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This page is about the genealogical error known as conflation. It is to be
avoided because it leads the genealogist down false paths.
Conflation is the merging of identities of two or more individuals, concepts, or places
sharing some characteristics of one another — into a single identity. The
differences become lost.
Here, we focus on confusing two individuals
with being only one.
In the author's own research two separate and unrelated men were conflated
into one. They shared only a surname, county of residence and overlapping
- Abraham Taylor lived on Ayre's Addition in Gunpowder Hundred of
Baltimore County from 1694 until his death in 1719. He was appointed to the
vestry of St. John's Parish in 1698. His will named his wife and children
Abraham left an extensive record of real estate transactions, all in
Gunpowder Hundred from 1694 until 1718
- Wife Jane
- Son John
- Son Abraham
- Daughter Lettice
- Lawrence Taylor lived on Good Speed Plantation in Sesputia Hundred of
Baltimore County from 1692 until his death in 1699. He was appointed to the
vestry of St. George's Parish in 1698. His will named his wife and children
Lawrence, too, left a record of real estate transactions, all in Sesputia Hundred
- Wife Dorothy
- Son Lawrence
A previous researcher conflated the two into Abraham Lawrence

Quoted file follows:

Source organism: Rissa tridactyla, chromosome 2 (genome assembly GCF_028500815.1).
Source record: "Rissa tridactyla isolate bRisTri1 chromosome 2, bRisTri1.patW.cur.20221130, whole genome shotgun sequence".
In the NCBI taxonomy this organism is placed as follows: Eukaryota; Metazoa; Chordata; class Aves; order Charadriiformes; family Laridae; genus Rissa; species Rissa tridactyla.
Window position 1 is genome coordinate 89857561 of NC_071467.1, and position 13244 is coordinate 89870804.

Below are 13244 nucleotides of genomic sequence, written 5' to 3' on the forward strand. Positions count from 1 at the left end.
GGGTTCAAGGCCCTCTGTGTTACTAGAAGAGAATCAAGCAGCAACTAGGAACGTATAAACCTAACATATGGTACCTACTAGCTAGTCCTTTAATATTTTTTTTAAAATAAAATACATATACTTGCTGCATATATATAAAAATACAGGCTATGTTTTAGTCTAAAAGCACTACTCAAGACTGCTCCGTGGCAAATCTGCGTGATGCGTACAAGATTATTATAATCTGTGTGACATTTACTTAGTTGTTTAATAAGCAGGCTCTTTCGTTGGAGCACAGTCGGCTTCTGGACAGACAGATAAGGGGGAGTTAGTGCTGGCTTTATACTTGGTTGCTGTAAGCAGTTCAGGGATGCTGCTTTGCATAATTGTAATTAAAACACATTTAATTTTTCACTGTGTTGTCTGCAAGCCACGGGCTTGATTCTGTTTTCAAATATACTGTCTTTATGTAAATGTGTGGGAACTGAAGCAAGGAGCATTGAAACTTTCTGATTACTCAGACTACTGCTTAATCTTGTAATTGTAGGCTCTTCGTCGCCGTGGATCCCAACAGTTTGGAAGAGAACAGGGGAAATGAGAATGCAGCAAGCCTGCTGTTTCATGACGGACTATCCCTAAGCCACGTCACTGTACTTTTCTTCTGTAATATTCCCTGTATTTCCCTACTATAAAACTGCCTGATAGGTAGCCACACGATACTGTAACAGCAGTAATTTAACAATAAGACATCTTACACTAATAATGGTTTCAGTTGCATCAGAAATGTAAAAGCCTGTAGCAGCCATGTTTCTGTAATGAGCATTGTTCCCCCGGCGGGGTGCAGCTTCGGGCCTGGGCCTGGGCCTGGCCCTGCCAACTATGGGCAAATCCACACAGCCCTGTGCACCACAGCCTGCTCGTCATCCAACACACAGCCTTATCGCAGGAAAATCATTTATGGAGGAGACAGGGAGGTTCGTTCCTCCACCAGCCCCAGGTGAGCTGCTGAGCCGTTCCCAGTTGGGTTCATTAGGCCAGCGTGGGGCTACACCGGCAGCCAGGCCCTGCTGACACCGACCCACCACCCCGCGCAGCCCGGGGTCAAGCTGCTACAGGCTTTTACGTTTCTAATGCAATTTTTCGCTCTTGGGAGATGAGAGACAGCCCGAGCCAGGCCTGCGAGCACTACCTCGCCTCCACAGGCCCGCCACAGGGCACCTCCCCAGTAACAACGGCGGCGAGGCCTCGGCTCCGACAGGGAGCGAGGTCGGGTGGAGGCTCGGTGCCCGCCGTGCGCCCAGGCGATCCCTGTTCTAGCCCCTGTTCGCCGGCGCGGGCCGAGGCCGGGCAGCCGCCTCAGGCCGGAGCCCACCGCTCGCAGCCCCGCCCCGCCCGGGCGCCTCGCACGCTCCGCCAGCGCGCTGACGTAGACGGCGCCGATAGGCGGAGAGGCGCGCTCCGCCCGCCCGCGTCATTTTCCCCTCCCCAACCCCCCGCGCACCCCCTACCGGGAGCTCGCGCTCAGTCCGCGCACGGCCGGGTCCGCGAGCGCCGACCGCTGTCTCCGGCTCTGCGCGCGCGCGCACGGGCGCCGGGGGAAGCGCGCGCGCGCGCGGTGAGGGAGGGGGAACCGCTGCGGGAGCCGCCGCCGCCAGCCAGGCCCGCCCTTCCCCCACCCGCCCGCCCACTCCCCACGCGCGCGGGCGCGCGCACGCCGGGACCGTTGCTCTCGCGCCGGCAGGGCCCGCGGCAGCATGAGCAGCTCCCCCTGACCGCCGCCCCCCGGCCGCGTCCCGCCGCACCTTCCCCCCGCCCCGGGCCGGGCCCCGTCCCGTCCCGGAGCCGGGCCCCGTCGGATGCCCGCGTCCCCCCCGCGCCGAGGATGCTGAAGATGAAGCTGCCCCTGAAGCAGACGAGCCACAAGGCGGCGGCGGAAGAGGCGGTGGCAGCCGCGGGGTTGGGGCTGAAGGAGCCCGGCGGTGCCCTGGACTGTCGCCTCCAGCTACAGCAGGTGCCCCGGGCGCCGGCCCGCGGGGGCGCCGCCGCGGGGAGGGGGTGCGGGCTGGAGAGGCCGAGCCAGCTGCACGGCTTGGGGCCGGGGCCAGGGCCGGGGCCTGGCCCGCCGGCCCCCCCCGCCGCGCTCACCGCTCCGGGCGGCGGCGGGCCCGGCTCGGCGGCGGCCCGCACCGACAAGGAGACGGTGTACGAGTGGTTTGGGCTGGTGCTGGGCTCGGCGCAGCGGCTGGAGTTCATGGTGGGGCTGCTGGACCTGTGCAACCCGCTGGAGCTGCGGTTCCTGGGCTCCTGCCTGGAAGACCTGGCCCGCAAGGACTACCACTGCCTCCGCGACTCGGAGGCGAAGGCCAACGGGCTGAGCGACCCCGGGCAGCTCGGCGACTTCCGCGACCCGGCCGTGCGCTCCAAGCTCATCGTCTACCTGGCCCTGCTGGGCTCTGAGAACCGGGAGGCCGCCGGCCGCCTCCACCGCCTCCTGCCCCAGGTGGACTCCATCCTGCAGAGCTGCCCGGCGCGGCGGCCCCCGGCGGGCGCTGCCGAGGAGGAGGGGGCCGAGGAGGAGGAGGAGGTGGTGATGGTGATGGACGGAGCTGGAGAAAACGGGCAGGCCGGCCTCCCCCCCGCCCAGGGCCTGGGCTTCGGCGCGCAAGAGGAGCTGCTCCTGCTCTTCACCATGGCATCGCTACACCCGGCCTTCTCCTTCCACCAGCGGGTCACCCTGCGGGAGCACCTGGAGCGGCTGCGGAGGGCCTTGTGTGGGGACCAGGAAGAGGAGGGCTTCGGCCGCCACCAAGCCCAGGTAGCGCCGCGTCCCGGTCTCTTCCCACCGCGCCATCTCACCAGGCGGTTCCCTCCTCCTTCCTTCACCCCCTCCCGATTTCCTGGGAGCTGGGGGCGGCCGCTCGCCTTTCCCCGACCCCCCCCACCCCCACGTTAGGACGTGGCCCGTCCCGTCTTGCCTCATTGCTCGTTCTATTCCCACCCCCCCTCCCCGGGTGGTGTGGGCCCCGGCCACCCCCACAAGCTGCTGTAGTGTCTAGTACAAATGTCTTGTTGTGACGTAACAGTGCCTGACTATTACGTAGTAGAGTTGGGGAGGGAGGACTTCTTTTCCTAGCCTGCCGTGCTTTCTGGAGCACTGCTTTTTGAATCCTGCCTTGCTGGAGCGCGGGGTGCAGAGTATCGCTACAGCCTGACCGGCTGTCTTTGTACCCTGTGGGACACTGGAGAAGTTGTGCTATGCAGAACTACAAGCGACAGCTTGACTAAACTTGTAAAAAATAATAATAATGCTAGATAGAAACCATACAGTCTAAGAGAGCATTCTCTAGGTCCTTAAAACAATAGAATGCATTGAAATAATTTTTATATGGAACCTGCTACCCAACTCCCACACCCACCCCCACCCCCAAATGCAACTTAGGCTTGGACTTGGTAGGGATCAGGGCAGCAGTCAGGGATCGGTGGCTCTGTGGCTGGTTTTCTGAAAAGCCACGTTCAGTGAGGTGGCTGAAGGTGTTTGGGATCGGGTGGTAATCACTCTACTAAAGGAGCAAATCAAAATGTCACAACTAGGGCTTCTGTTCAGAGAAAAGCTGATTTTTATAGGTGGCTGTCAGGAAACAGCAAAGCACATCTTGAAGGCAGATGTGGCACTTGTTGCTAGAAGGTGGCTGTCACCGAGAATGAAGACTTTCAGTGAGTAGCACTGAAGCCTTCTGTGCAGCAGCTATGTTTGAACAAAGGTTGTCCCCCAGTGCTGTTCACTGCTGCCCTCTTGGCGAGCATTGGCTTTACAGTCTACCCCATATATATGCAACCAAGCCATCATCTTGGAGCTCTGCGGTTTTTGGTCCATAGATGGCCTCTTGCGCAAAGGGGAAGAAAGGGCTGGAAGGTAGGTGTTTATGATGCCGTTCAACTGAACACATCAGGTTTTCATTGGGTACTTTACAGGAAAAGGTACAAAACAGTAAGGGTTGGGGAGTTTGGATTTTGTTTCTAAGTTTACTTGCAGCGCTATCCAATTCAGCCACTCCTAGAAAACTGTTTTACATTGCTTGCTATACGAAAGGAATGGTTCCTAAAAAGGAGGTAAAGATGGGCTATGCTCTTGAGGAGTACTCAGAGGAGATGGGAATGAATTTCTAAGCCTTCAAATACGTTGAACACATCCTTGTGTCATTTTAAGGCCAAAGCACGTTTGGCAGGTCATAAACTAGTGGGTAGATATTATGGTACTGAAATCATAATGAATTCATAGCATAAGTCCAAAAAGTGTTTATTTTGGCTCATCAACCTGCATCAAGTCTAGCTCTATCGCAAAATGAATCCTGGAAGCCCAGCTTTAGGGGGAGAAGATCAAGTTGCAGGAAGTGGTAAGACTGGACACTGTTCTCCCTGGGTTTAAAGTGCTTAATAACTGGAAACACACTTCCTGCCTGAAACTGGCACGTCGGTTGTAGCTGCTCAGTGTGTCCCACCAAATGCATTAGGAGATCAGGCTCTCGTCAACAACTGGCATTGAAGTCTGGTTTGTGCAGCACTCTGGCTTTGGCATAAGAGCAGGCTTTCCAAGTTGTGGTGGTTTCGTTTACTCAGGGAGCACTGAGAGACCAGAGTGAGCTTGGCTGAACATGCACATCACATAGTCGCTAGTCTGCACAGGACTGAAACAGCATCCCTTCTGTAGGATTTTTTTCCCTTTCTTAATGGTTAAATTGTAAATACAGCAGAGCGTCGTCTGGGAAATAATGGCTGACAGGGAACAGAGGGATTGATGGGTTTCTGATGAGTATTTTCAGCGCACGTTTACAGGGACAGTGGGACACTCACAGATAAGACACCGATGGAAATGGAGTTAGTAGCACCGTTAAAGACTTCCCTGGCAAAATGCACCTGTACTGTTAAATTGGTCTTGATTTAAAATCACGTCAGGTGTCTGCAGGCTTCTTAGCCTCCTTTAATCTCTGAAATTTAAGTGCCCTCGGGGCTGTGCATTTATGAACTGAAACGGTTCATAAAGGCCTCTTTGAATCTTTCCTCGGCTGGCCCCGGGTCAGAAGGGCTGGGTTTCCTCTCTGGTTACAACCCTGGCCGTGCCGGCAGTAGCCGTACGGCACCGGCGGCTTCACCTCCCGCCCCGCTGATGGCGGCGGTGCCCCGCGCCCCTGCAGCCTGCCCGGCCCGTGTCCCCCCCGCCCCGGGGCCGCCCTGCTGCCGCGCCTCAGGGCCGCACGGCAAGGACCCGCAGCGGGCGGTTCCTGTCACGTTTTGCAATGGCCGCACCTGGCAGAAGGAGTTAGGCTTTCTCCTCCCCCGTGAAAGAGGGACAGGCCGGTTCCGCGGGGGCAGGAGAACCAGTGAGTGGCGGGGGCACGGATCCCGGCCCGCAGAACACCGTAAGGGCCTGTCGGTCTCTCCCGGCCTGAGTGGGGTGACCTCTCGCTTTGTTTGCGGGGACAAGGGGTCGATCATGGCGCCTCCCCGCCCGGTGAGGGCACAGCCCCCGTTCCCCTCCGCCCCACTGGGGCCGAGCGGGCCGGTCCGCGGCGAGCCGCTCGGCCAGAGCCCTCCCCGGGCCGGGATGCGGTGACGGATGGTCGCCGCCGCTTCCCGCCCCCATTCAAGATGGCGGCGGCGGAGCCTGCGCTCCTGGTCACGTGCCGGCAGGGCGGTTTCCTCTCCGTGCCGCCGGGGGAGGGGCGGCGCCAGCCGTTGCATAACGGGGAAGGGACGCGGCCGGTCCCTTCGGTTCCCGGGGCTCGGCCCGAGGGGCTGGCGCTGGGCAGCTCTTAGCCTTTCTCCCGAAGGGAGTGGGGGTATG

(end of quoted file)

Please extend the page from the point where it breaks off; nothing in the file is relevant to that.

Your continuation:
Taylor. Some of Lawrence's attributes were mistakenly credited to Abraham,
inhibiting further genealogy until the mistake was identified and corrected.
Among other problems, Abraham's descendants were assigned the middle name
"Lawrence" with no evidence. Infuriatingly, the erroneous information has
been copied prodigiously across the Internet.
Conflation is difficult to identify because it contains some elements of
truth, as well as the false conclusions. Independent and often detailed
research is required,
Begin by reviewing all evidentiary sources cited. Evaluate them as to quality
and whether they are correctly interpreted. In the absence of source citations,
assume that some error (not necessarily conflation) has been made.
Then conduct a "reasonably exhaustive search" for additional of the relevant
time and place for other individuals who might have been an object ofconflation.
To avoid committing conflation
- Use good sources. Primary sources are best, but secondary sources (such
as compilations or abstracts of primary records) may serve.
- Constrain conjectures and logical leaps. Don't go beyond what you know
from the sources.